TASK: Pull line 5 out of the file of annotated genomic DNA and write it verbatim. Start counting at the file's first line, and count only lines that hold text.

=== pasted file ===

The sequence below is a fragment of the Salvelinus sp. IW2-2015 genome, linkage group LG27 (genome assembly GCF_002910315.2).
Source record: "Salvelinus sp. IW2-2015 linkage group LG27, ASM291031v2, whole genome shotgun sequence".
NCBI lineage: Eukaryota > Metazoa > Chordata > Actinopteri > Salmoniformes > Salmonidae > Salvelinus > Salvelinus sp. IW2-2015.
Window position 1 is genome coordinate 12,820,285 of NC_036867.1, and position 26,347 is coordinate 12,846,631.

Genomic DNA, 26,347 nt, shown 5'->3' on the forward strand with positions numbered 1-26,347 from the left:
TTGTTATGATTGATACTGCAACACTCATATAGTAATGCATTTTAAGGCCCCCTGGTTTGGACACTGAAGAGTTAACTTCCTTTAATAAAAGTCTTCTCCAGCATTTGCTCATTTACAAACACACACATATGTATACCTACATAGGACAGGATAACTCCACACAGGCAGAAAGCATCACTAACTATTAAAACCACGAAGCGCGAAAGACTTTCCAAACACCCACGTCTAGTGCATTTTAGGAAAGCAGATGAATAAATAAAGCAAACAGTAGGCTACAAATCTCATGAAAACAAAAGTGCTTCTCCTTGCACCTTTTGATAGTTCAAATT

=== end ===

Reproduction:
Genomic DNA, 26,347 nt, shown 5'->3' on the forward strand with positions numbered 1-26,347 from the left: